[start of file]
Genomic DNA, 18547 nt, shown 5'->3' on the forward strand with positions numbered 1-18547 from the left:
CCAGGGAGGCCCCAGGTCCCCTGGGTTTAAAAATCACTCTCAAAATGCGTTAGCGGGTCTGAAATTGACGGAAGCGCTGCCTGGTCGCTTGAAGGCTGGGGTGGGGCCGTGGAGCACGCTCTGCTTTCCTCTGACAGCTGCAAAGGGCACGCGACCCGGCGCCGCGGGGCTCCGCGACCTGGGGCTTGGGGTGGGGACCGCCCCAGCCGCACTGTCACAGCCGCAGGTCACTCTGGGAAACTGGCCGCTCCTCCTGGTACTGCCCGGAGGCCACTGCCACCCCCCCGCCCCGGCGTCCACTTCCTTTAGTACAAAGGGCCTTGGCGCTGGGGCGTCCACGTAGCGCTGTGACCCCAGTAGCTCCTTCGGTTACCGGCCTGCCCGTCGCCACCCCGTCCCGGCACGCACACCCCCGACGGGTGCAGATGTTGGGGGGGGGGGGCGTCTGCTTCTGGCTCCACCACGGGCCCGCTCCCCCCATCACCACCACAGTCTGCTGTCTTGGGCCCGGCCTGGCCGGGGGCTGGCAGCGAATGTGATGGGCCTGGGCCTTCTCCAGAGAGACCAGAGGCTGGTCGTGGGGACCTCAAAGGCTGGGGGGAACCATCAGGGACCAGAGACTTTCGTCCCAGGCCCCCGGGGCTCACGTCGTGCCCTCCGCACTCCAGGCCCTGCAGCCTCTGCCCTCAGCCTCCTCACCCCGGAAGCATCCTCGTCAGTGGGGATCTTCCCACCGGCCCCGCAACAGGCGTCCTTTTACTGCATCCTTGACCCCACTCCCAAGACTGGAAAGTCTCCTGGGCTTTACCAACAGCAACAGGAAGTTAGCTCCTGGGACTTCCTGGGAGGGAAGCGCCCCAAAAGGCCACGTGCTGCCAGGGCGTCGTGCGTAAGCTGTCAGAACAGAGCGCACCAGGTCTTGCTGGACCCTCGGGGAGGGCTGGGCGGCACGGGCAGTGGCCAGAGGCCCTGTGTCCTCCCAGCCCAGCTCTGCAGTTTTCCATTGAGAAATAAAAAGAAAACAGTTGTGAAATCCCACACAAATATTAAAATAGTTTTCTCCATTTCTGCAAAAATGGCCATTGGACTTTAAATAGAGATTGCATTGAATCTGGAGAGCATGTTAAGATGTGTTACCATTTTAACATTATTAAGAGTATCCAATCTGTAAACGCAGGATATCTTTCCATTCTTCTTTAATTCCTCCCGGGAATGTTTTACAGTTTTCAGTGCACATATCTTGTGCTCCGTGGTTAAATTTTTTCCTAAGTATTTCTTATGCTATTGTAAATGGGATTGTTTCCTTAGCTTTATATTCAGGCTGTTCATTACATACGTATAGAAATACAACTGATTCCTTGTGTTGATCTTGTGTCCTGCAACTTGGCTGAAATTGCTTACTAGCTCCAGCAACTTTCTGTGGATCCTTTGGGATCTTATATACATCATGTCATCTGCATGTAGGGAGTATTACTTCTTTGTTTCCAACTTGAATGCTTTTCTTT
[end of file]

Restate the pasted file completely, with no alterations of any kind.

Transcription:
Genomic DNA, 18547 nt, shown 5'->3' on the forward strand with positions numbered 1-18547 from the left:
CCAGGGAGGCCCCAGGTCCCCTGGGTTTAAAAATCACTCTCAAAATGCGTTAGCGGGTCTGAAATTGACGGAAGCGCTGCCTGGTCGCTTGAAGGCTGGGGTGGGGCCGTGGAGCACGCTCTGCTTTCCTCTGACAGCTGCAAAGGGCACGCGACCCGGCGCCGCGGGGCTCCGCGACCTGGGGCTTGGGGTGGGGACCGCCCCAGCCGCACTGTCACAGCCGCAGGTCACTCTGGGAAACTGGCCGCTCCTCCTGGTACTGCCCGGAGGCCACTGCCACCCCCCCGCCCCGGCGTCCACTTCCTTTAGTACAAAGGGCCTTGGCGCTGGGGCGTCCACGTAGCGCTGTGACCCCAGTAGCTCCTTCGGTTACCGGCCTGCCCGTCGCCACCCCGTCCCGGCACGCACACCCCCGACGGGTGCAGATGTTGGGGGGGGGGGGCGTCTGCTTCTGGCTCCACCACGGGCCCGCTCCCCCCATCACCACCACAGTCTGCTGTCTTGGGCCCGGCCTGGCCGGGGGCTGGCAGCGAATGTGATGGGCCTGGGCCTTCTCCAGAGAGACCAGAGGCTGGTCGTGGGGACCTCAAAGGCTGGGGGGAACCATCAGGGACCAGAGACTTTCGTCCCAGGCCCCCGGGGCTCACGTCGTGCCCTCCGCACTCCAGGCCCTGCAGCCTCTGCCCTCAGCCTCCTCACCCCGGAAGCATCCTCGTCAGTGGGGATCTTCCCACCGGCCCCGCAACAGGCGTCCTTTTACTGCATCCTTGACCCCACTCCCAAGACTGGAAAGTCTCCTGGGCTTTACCAACAGCAACAGGAAGTTAGCTCCTGGGACTTCCTGGGAGGGAAGCGCCCCAAAAGGCCACGTGCTGCCAGGGCGTCGTGCGTAAGCTGTCAGAACAGAGCGCACCAGGTCTTGCTGGACCCTCGGGGAGGGCTGGGCGGCACGGGCAGTGGCCAGAGGCCCTGTGTCCTCCCAGCCCAGCTCTGCAGTTTTCCATTGAGAAATAAAAAGAAAACAGTTGTGAAATCCCACACAAATATTAAAATAGTTTTCTCCATTTCTGCAAAAATGGCCATTGGACTTTAAATAGAGATTGCATTGAATCTGGAGAGCATGTTAAGATGTGTTACCATTTTAACATTATTAAGAGTATCCAATCTGTAAACGCAGGATATCTTTCCATTCTTCTTTAATTCCTCCCGGGAATGTTTTACAGTTTTCAGTGCACATATCTTGTGCTCCGTGGTTAAATTTTTTCCTAAGTATTTCTTATGCTATTGTAAATGGGATTGTTTCCTTAGCTTTATATTCAGGCTGTTCATTACATACGTATAGAAATACAACTGATTCCTTGTGTTGATCTTGTGTCCTGCAACTTGGCTGAAATTGCTTACTAGCTCCAGCAACTTTCTGTGGATCCTTTGGGATCTTATATACATCATGTCATCTGCATGTAGGGAGTATTACTTCTTTGTTTCCAACTTGAATGCTTTTCTTT